That’s why in the end he thinks people should look at their career decisions through his aptitude lens, the ‘80,000 Hours lens’, and ideally several other frameworks as well. Because any one perspective risks missing something important.

Holden and Rob also cover:

  • When not to do the thing you’re excited about
  • Ways to be helpful to longtermism outside of careers
  • ‘Money pits’ — cost-effective things that could absorb a lot of funding
  • Why finding a new cause area might be overrated
  • COVID and the biorisk portfolio
  • Whether the world has gotten better over thousands of years
  • Historical events that deserve more attention
  • Upcoming topics on Cold Takes
  • What Holden’s gotten wrong recently
  • And much more

Get this episode by subscribing to our podcast on the world’s most pressing problems and how to solve them: type 80,000 Hours into your podcasting app. Or read the transcript below.

Producer: Keiran Harris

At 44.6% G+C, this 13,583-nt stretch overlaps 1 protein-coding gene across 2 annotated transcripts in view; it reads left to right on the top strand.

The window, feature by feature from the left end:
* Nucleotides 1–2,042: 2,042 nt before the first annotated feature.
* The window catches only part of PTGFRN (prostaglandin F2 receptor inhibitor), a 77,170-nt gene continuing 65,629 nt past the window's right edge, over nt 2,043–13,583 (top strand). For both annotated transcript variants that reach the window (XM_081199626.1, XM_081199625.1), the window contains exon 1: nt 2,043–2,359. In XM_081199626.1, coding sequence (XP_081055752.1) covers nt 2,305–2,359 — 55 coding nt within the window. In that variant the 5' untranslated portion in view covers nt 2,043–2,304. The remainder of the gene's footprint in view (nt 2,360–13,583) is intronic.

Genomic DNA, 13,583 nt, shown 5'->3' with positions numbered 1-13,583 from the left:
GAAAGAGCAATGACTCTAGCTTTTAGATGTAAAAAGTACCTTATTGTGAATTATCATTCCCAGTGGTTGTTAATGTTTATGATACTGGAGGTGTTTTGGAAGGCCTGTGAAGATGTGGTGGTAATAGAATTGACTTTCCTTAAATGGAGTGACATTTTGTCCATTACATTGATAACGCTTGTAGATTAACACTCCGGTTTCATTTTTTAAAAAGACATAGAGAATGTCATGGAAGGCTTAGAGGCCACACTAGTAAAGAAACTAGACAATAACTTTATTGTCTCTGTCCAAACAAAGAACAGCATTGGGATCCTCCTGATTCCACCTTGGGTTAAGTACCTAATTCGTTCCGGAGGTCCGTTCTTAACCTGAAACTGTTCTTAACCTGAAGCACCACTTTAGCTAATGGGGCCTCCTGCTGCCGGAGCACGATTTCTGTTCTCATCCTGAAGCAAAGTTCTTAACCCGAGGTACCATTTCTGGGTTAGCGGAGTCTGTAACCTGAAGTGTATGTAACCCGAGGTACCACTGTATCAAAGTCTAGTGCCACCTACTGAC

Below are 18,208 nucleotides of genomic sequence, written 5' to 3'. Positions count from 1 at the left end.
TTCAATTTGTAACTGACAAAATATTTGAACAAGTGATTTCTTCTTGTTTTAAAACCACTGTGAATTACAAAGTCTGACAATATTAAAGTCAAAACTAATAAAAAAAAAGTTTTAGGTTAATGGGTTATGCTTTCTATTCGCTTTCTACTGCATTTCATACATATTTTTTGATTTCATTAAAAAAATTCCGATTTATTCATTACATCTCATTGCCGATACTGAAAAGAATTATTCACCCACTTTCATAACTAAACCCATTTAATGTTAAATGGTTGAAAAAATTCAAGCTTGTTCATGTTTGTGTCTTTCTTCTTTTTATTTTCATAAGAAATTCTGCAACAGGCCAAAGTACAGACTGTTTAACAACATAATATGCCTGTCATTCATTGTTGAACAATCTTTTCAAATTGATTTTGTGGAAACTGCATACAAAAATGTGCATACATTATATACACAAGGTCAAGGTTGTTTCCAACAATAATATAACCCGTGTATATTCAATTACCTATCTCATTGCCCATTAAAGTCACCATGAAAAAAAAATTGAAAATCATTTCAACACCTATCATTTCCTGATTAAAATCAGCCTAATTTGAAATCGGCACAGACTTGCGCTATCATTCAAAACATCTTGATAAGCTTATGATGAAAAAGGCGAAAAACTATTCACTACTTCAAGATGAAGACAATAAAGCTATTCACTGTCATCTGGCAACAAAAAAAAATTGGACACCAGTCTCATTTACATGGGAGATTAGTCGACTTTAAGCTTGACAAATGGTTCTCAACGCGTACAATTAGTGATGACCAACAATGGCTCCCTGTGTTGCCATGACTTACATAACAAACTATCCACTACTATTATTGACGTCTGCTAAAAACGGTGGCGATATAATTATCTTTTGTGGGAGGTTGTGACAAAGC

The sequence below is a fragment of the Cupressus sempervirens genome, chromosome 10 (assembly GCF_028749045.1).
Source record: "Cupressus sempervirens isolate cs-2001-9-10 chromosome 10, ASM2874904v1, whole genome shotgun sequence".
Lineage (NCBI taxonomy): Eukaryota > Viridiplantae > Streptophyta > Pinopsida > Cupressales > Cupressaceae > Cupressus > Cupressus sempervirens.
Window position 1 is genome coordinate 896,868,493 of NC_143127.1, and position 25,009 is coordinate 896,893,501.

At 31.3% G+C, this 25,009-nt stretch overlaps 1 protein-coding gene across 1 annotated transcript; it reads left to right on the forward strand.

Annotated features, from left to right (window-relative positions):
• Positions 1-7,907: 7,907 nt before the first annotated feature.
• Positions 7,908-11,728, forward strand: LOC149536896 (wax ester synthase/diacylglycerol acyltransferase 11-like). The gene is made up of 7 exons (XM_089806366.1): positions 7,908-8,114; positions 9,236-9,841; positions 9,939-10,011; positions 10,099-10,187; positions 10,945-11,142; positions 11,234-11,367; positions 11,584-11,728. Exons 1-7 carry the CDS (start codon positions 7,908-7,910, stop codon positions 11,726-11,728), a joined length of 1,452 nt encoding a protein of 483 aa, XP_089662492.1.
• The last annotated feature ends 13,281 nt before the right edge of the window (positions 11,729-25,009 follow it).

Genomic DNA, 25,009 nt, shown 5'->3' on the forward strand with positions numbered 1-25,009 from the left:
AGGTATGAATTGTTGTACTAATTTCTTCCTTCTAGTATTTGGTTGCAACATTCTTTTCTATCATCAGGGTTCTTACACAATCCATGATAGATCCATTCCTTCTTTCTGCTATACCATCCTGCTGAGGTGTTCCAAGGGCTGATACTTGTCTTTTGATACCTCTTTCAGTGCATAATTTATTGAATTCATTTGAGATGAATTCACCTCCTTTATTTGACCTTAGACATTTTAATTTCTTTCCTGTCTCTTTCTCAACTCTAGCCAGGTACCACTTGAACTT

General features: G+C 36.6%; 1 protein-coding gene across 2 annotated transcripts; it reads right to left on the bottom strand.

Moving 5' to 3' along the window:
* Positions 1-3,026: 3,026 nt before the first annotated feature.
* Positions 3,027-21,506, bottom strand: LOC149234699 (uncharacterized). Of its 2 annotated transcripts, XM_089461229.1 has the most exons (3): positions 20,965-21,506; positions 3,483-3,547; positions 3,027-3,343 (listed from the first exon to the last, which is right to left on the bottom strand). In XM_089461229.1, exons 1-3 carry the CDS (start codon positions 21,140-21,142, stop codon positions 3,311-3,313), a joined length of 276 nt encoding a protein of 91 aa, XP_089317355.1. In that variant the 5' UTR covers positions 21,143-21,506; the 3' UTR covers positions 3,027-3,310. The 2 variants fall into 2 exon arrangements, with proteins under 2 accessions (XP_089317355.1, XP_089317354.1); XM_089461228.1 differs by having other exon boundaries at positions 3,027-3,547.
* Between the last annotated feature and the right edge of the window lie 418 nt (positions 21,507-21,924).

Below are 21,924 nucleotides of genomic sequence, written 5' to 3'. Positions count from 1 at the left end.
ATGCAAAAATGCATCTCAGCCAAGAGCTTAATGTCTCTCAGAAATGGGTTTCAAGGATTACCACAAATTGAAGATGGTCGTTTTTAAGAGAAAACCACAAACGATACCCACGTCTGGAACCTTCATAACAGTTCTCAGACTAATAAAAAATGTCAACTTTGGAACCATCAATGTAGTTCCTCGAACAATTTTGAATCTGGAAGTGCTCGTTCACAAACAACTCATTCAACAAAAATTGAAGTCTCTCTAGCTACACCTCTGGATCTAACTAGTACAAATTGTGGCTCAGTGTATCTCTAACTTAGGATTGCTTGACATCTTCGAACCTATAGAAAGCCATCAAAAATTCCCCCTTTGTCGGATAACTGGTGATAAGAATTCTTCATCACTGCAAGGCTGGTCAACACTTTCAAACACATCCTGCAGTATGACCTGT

Audio mastering: Ben Cordell
Transcriptions: Sofia Davis-Fogel


Aptitude-first vs. career path-first approaches

Holden Karnofsky: It’s somewhat of a fuzzy distinction. Some of the aptitudes I list basically just are paths, like academia. But I think a career path tends to be based around a particular endpoint. And a lot of times that endpoint is sometimes cause-specific, or even organization-specific. So it’ll say, I want to work at an organization like this, working on a problem like that, in this kind of role. And it’s just like, it’s a very specific target to be aiming for. And I think most people are just wrong about where their career is going to be in 10 years. Their best guess is just wrong. I mean, it depends a little bit. There are some career paths where you really… They’re very well-defined. They’re scaffolded. You have to get on them early. People give you a lot of help figuring out how you’re progressing.